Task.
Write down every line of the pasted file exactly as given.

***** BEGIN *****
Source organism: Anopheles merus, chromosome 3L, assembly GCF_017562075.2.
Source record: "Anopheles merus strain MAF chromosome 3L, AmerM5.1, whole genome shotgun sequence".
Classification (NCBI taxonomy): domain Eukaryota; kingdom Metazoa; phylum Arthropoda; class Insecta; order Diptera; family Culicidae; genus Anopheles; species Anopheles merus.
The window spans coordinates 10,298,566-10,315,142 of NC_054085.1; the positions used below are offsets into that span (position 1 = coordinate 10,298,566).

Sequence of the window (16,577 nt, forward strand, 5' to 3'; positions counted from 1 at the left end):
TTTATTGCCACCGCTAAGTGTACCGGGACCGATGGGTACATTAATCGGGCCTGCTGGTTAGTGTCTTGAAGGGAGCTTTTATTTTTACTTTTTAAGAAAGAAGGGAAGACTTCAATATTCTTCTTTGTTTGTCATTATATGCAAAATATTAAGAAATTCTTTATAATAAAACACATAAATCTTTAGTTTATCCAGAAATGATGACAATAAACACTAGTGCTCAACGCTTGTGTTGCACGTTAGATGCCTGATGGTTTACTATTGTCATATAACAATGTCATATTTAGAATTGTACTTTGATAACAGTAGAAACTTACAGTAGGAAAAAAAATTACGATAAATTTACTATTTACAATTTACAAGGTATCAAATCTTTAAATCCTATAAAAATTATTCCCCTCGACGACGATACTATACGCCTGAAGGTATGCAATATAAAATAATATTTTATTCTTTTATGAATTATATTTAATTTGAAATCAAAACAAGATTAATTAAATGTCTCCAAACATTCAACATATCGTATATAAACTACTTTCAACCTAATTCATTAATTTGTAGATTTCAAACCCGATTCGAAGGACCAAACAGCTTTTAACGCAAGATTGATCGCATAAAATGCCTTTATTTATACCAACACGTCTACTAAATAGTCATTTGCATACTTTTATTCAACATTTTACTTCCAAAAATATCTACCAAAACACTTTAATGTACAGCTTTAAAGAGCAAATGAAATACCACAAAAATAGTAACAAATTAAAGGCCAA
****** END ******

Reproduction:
Source organism: Anopheles merus, chromosome 3L, assembly GCF_017562075.2.
Source record: "Anopheles merus strain MAF chromosome 3L, AmerM5.1, whole genome shotgun sequence".
Classification (NCBI taxonomy): domain Eukaryota; kingdom Metazoa; phylum Arthropoda; class Insecta; order Diptera; family Culicidae; genus Anopheles; species Anopheles merus.
The window spans coordinates 10,298,566-10,315,142 of NC_054085.1; the positions used below are offsets into that span (position 1 = coordinate 10,298,566).

Sequence of the window (16,577 nt, forward strand, 5' to 3'; positions counted from 1 at the left end):
TTTATTGCCACCGCTAAGTGTACCGGGACCGATGGGTACATTAATCGGGCCTGCTGGTTAGTGTCTTGAAGGGAGCTTTTATTTTTACTTTTTAAGAAAGAAGGGAAGACTTCAATATTCTTCTTTGTTTGTCATTATATGCAAAATATTAAGAAATTCTTTATAATAAAACACATAAATCTTTAGTTTATCCAGAAATGATGACAATAAACACTAGTGCTCAACGCTTGTGTTGCACGTTAGATGCCTGATGGTTTACTATTGTCATATAACAATGTCATATTTAGAATTGTACTTTGATAACAGTAGAAACTTACAGTAGGAAAAAAAATTACGATAAATTTACTATTTACAATTTACAAGGTATCAAATCTTTAAATCCTATAAAAATTATTCCCCTCGACGACGATACTATACGCCTGAAGGTATGCAATATAAAATAATATTTTATTCTTTTATGAATTATATTTAATTTGAAATCAAAACAAGATTAATTAAATGTCTCCAAACATTCAACATATCGTATATAAACTACTTTCAACCTAATTCATTAATTTGTAGATTTCAAACCCGATTCGAAGGACCAAACAGCTTTTAACGCAAGATTGATCGCATAAAATGCCTTTATTTATACCAACACGTCTACTAAATAGTCATTTGCATACTTTTATTCAACATTTTACTTCCAAAAATATCTACCAAAACACTTTAATGTACAGCTTTAAAGAGCAAATGAAATACCACAAAAATAGTAACAAATTAAAGGCCAA